Sunday, March 2, 2014

Review: Richmond Symphony

Steven Smith conducting
with Anne Akiko Meyers, violin
March 1, Richmond CenterStage

Who knew dinosaurs could tango?

Mason Bates . . . well, sort of. The Richmond-bred composer’s Violin Concerto, which evokes the evolution of the bird-like dinosaur Archeopteryx into birds as we know them, is built on a musical cell of three notes – long-short-long – that, with a bit of swing, sounds quite like a tango rhythm, even more so as it is fleshed out into a five-note motif.

If that seems like a pretty thin basis for a concerto lasting nearly half an hour, recall what Beethoven made of da-da-da-dumm.

This piece, however, is not about epic classicism, nor really about paleontology. Bates wrote it to showcase the musicianship and temperament of Anne Akiko Meyers, a violinist who balances sizzling technique with a lyrical voice that reminds the composer of bird song. Meyers introduced the concerto in 2012 with the Pittsburgh Symphony, and played what Bates calls a “tweaked” revision late last year with the Detroit Symphony. (The latter performance can be seen and heard on the composer’s website:

Unlike many of Bates’ orchestral works, the concerto does not employ electronic sounds; but many of the rhythmic and/or nature-inspired effects he uses electronica to produce are present here, coming from a busy percussion section, augmented at times by string players percussively patting the bodies of their fiddles, as well as generous coloristic effects apportioned throughout the orchestra.

Meyers’ playing in the first of two weekend concerts was technically assured – she all but romped through the challenges that Bates poses, especially in the final section, “The rise of birds” – and generally silvery in tone and playful in spirit. Her exchanges with orchestral sections and soloists were sensitively voiced, at times conversational.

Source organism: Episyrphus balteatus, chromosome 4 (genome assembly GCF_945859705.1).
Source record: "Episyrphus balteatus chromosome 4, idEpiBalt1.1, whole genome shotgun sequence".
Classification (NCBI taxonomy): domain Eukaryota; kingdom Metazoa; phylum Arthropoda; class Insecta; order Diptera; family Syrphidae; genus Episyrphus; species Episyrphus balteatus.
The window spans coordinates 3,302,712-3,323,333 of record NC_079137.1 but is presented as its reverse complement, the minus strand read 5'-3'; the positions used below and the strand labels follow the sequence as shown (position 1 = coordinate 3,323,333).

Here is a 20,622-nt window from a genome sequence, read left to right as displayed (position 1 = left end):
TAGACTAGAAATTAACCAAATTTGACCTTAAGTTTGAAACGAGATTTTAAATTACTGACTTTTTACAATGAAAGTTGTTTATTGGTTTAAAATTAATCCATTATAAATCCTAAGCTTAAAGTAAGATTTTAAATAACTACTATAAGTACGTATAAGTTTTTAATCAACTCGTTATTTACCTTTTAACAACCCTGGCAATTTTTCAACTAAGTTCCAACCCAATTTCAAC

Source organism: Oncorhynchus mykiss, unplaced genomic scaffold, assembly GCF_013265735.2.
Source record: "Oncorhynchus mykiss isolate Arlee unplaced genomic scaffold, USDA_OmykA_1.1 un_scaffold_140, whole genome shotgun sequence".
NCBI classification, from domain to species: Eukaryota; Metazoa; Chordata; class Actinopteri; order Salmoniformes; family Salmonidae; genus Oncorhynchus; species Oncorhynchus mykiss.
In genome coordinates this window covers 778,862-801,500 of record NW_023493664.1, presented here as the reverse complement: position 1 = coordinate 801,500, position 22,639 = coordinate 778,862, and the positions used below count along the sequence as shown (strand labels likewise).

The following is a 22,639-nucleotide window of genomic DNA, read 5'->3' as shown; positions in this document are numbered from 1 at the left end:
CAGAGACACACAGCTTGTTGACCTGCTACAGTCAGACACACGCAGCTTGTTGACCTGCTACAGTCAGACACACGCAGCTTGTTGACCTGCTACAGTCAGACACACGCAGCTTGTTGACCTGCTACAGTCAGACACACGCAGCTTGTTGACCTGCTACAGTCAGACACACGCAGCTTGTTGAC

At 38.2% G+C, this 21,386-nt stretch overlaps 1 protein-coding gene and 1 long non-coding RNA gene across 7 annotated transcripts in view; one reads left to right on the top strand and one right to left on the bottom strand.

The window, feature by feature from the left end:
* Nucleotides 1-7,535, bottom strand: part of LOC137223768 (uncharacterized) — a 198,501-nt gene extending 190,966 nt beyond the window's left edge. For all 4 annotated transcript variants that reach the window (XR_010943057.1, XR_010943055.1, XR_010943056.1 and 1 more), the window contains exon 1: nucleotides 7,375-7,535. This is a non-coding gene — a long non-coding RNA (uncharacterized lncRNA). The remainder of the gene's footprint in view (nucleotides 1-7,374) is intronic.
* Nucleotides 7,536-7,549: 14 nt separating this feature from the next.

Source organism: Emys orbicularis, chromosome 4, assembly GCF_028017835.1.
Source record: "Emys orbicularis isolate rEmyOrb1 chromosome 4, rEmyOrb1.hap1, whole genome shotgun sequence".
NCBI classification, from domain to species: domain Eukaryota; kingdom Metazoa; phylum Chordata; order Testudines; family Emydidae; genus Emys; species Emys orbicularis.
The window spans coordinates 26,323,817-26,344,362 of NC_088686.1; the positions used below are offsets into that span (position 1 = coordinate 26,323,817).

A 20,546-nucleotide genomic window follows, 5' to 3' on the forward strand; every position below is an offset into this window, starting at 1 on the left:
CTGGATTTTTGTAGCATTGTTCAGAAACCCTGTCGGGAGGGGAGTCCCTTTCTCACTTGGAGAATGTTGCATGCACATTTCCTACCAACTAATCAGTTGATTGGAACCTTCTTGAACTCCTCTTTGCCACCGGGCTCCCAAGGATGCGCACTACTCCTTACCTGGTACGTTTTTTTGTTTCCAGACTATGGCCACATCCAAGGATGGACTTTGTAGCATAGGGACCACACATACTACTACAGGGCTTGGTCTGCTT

Her stamina was almost as impressive as her technique. The concerto’s three sections segue into one another, and the soloist gets only a couple of real rests.

Bates’ Violin Concerto proved to be as tunefully, rhythmically listener-friendly as any piece of his that I’ve heard.

It shares the program with music of ominous portent and explosive expression: Dmitri Shostakovich’s Symphony No. 10 in E minor, completed in 1953, the year of the death of Josef Stalin, the most sinister and bloody of the Soviet dictators. Its brutally energetic second-movement scherzo is said to be a sound-portrait of Stalin. The composer’s own four-note tonal autograph also figures prominently, as the hopeful motif that ultimately overcomes the earlier brutality.

Steven Smith, the Richmond Symphony’s music director, burnished his already well-established credentials as a Shostakovich interpreter. (His performance of the Fifth Symphony four years ago musically sealed the deal on his Richmond appointment.) From the dark opening measures, played by the low strings, to the work’s triumphant finale, the conductor showed unerring judgment in tempos, dynamics and tone coloration, as well as sensitivity to the deep moodiness pervading this symphony.

The orchestra delivered an assured and assertive account, even in the symphony’s most fevered or rarified passages. Violas, cellos and double-basses produced a sound of authentically Slavic darkness; violins sounded with extraordinary intensity. Among many solo cameos, the most striking came from bassoonist Tom Schneider and flutist Mary Boodell. And, as in the Bates concerto, the percussionists made a powerful impression.

It’s purely coincidental, but chillingly timely, that this echo from the depths of the old Soviet Union is being performed as the military of the neo-Soviet Russian regime of Vladimir Putin is seizing territory from neighboring Ukraine.

The program opens with “The Enchanted Lake” by Anatoli Liadov, a Russian composer of the late-19th and early 20th centuries. This moody little miniature, which garnishes a rather understated Russian romantic style with impressionistic effects (imagine a reticent Scriabin), received a deft performance from Smith and the orchestra.

The program repeats at 3 p.m. March 2 at the Carpenter Theatre of Richmond CenterStage, Sixth and Grace streets. Tickets: $10-$76. Details: (800) 514-3849 (ETIX);